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Pac-12 Confidential

Bud Withers offers an inside look at the Pac-12 Conference and the national college scene.

November 11, 2014 at 5:57 PM

Ducks No. 2, ASU sixth and the CFP rankings come with a message . . .

In the new college football playoff rankings revealed late Tuesday afternoon, Oregon has slipped into the No. 2 spot behind unbeaten Mississippi State, with Florida State third and TCU fourth. Alabama is No. 5 and Arizona State No. 6.

Most interesting is that for the first time in the three weeks of the poll, a one-loss team (Oregon) has nosed ahead of an unbeaten (Florida State). That seems to say that the committee — at least now when it doesn’t necessarily mean anything — isn’t going to be beholden to the reflex of allowing an unbeaten to skate merely because it’s unblemished. Strength of schedule is going to matter.

That could be an important concept in a few weeks, although you’d figure that Florida State, if it stays unbeaten, will pick up some juice by winning the ACC title against somebody like Duke (No. 21) or Georgia Tech (No. 22).

Could TCU eventually pass an unbeaten FSU? Doubtful, because the Horned Frogs don’t have a tough schedule the rest of the way, playing Kansas, Texas and Iowa State. That looks like a recipe for winning out, but not impressing the committee. (And remember, there’s no Big 12 title game.)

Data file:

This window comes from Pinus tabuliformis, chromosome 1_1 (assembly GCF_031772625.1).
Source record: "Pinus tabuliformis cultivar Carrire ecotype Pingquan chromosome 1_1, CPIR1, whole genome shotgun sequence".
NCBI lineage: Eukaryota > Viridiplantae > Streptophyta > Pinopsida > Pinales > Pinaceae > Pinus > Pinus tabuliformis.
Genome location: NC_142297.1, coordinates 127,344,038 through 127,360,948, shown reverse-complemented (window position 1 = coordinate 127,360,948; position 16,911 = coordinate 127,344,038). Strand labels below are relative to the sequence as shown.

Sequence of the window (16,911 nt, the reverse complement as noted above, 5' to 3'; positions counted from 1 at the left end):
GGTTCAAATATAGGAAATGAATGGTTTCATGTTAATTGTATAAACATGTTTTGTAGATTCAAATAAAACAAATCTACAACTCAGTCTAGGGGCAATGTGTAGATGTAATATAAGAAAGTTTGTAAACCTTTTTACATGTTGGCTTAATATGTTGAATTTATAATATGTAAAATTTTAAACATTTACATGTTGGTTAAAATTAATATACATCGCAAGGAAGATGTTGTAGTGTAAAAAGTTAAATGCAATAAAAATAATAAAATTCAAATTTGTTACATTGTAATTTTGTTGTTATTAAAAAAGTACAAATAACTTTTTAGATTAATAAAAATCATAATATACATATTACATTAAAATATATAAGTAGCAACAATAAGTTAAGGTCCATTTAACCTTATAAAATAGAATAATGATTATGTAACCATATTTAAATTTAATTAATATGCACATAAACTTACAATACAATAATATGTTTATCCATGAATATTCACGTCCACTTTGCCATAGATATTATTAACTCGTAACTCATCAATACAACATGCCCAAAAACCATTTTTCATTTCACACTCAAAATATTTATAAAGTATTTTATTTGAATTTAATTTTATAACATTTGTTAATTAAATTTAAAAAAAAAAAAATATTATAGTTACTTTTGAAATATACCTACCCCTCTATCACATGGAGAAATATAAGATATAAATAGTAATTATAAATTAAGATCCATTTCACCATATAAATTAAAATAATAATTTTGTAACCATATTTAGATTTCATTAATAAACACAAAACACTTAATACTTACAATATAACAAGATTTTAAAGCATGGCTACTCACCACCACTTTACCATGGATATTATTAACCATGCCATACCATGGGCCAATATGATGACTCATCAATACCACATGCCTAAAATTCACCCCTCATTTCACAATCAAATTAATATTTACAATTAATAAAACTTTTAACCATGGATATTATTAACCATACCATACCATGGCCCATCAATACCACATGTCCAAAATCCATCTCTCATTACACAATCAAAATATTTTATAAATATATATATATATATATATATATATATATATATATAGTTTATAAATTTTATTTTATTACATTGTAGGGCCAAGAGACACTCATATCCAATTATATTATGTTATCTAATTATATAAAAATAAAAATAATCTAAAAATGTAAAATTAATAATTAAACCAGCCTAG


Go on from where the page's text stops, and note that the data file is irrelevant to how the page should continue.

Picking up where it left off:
But what about somebody like Ohio State, suddenly No. 8, and with a road game Saturday at Minnesota (No. 25) and prospectively, a Big Ten title game against say, Nebraska (No. 16) or Wisconsin (No. 20)? If the Buckeyes should keep rolling up style points as they did in thrashing Michigan State, how might that sway the committee?

There’s also No. 7 Baylor, which has a finishing game against Kansas State (No. 13).

What the rankings also say, if we didn’t know it already, is that it would take something monumental for a one-loss Pac-12 champion not to make the playoff. Oregon, with one loss, would be a lock if it beats Arizona State. If it’s the Sun Devils beating Oregon, they would be well-positioned as a one-loss team. A (prospective) two-loss Pac-12 winner in UCLA (No. 11) or Arizona (No. 14) would probably be a different story.

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